Microsoft mishap leaves 38TB of private data exposed for three years

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Up to 38TB of sensitive company information was accidentally leaked by Microsoft AI staffers due to a misconfigured Azure SAS token, according to new research. 

Analysis from researchers at cloud security firm Wiz found that Microsoft’s AI research team uploaded an overly permissive URL to its GitHub repository which directed anyone to access the trove of what should be private data.

Data exposed in the mishap included full backups of two employee work devices, both of which contained data including passwords to Microsoft services, private keys, and records of more than 30,000 internal Microsoft Teams messages. 

As part of its activity on the platform, Microsoft’s AI research team regularly provides links to open source training data for the community to use, but the link in question led to an Azure Storage bucket which was misconfigured, allowing access to more private data.

Researchers at the tech giant were found to have shared files using Azure Shared Access Signature (SAS) tokens, which enable users to access and share data from the service’s storage accounts. 

Typically, SAS tokens prevent unauthorized users from accessing files. However, in this instance a URL to stored data was configured to grant permission to the entire account, Wiz found. 

“The [Microsoft] researchers shared their files using an Azure feature called SAS tokens, which allows you to share data from Azure Storage accounts,” Wiz’s team said. 

“The access level can be limited to specific files only; however, in this case, the link was configured to share the entire storage account – including another 38TB of private files.”

Infographic detailing how the data was exposed via a GitHub repository

(Image credit: Wiz)

The investigation from Wiz found that the initial mishap occurred in July 2020 and went unnoticed for nearly three years, although Wiz only made the discovery in June 2023.

Researchers informed Microsoft of the issue after making the discovery. Microsoft then conducted an investigation into the potential risk to customers. 

Microsoft said in a statement this week there was no evidence that customer data was exposed. Similarly, the firm said that “no other internal services were put at risk because of the issue”.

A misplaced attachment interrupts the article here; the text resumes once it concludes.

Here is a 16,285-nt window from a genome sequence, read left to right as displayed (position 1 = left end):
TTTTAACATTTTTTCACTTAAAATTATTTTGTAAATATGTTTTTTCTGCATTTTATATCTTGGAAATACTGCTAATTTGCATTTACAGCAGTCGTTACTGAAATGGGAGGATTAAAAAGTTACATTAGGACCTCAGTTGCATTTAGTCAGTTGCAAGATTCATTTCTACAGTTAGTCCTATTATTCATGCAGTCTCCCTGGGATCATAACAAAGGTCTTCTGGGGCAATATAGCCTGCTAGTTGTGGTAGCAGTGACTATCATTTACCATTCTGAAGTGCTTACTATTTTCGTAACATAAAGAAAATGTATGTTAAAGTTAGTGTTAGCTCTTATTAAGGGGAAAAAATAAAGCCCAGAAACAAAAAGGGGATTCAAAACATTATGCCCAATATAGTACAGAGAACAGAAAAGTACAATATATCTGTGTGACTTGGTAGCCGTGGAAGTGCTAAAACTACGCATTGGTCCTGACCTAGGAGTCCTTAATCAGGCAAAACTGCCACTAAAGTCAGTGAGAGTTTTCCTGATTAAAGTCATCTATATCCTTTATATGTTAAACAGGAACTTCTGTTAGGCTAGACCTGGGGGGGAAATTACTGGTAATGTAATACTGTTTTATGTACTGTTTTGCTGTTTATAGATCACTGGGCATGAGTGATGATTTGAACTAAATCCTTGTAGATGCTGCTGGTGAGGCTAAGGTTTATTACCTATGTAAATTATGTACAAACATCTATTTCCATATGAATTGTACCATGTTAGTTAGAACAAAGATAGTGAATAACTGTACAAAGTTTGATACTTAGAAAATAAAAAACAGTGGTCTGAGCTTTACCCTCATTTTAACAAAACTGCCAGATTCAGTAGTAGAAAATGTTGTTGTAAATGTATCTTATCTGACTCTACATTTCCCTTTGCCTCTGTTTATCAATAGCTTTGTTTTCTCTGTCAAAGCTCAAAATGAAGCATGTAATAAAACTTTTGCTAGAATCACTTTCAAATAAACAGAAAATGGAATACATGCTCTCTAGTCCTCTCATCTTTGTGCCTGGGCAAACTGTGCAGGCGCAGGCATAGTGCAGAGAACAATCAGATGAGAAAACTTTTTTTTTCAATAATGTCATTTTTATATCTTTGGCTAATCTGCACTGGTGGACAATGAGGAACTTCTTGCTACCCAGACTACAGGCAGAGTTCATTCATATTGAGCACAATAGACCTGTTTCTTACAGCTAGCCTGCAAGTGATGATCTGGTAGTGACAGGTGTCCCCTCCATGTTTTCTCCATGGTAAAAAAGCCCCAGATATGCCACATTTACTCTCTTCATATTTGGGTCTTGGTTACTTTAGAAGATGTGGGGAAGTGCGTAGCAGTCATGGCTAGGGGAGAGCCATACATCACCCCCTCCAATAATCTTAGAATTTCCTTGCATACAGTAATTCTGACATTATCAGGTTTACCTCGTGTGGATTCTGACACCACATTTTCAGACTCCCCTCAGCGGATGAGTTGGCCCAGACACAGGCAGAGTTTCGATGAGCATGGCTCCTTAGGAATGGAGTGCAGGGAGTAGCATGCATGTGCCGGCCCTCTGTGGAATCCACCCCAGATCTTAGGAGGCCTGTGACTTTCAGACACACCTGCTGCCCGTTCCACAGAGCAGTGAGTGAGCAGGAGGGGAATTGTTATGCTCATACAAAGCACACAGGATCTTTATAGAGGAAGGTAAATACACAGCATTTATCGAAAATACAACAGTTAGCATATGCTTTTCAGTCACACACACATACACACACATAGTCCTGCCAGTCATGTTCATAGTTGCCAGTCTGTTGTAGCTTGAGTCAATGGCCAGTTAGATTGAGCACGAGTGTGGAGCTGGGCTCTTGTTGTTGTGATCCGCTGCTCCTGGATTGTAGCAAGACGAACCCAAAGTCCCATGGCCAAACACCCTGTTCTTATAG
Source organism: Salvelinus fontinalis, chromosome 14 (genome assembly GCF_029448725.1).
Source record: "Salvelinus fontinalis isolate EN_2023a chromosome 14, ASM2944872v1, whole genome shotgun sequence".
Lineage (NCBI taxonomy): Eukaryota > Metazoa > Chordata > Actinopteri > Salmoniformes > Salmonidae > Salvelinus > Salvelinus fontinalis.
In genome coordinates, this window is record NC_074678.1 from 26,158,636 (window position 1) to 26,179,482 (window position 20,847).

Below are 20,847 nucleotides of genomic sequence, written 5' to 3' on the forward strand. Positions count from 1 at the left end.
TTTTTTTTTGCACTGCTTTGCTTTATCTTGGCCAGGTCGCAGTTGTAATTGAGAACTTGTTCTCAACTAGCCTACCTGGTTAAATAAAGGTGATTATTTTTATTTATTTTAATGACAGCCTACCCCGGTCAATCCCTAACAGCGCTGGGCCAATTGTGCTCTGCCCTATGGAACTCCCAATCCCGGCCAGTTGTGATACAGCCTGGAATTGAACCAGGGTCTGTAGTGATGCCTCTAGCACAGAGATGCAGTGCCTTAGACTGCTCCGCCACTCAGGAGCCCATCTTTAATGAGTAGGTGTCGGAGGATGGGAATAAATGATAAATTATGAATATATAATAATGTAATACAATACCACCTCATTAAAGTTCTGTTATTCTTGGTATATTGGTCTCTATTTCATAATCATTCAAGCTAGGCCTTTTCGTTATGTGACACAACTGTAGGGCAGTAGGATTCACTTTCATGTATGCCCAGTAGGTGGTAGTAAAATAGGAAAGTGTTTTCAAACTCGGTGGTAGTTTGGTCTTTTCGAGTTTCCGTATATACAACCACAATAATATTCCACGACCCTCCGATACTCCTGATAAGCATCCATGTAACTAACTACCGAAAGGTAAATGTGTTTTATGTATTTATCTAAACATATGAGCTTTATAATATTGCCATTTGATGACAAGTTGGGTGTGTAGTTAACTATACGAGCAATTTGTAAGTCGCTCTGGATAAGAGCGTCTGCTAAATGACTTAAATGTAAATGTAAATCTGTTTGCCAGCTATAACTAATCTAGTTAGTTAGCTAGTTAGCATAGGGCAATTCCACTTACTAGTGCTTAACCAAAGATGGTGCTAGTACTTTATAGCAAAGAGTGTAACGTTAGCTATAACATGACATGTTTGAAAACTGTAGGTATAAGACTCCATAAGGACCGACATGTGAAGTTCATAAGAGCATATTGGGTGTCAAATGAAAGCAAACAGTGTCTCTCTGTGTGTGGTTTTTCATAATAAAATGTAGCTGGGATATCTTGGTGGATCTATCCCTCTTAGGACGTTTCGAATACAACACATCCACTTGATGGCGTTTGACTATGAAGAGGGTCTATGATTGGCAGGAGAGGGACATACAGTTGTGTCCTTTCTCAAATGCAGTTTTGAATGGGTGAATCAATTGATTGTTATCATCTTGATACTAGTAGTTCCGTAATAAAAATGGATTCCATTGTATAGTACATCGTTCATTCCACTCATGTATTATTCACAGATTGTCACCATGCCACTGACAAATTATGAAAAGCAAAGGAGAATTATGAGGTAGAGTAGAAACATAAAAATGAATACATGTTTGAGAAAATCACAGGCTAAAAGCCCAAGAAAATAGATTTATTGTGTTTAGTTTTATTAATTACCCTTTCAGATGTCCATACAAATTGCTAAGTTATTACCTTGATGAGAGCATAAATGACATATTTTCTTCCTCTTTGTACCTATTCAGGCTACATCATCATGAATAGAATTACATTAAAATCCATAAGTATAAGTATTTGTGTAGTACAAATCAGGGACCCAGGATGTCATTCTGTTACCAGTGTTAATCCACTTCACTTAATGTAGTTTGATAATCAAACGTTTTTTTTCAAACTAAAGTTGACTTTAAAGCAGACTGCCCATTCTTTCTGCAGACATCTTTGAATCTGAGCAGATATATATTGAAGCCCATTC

“A researcher at Microsoft inadvertently included this SAS token in a blob store URL while contributing to open source AI learning models and provided the URL in a public GitHub repository,” Microsoft confirmed.  

“There was no security issue or vulnerability within Azure Storage or the SAS token feature.” 


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Wiz said the incident highlights the need for more robust governance and monitoring practices with regard to SAS tokens. 

Researchers noted that Microsoft does not offer a “centralized way” to manage tokens, which presents security risks due to the difficulties teams may have in tracking them. 

“Due to a lack of monitoring and governance, SAS tokens pose a security risk, and their usage should be as limited as possible,” Wiz said. “These tokens are very hard to track, as Microsoft does not provide a centralized way to manage them within the Azure portal.”

“In addition, these tokens can be configured to last effectively forever, with no upper limit on their expiry time. Therefore, using Account SAS tokens for external sharing is unsafe and should be avoided.”

Microsoft said the incident has prompted a reassessment of SAS token management processes. 

“We are making ongoing improvements to further harden the SAS token feature and continue to evaluate the service to bolster our secure-by-default posture,” the firm said.

Ross Kelly
News and Analysis Editor

Ross Kelly is ITPro's News & Analysis Editor, responsible for leading the brand's news output and in-depth reporting on the latest stories from across the business technology landscape. Ross was previously a Staff Writer, during which time he developed a keen interest in cyber security, business leadership, and emerging technologies.

He graduated from Edinburgh Napier University in 2016 with a BA (Hons) in Journalism, and joined ITPro in 2022 after four years working in technology conference research.

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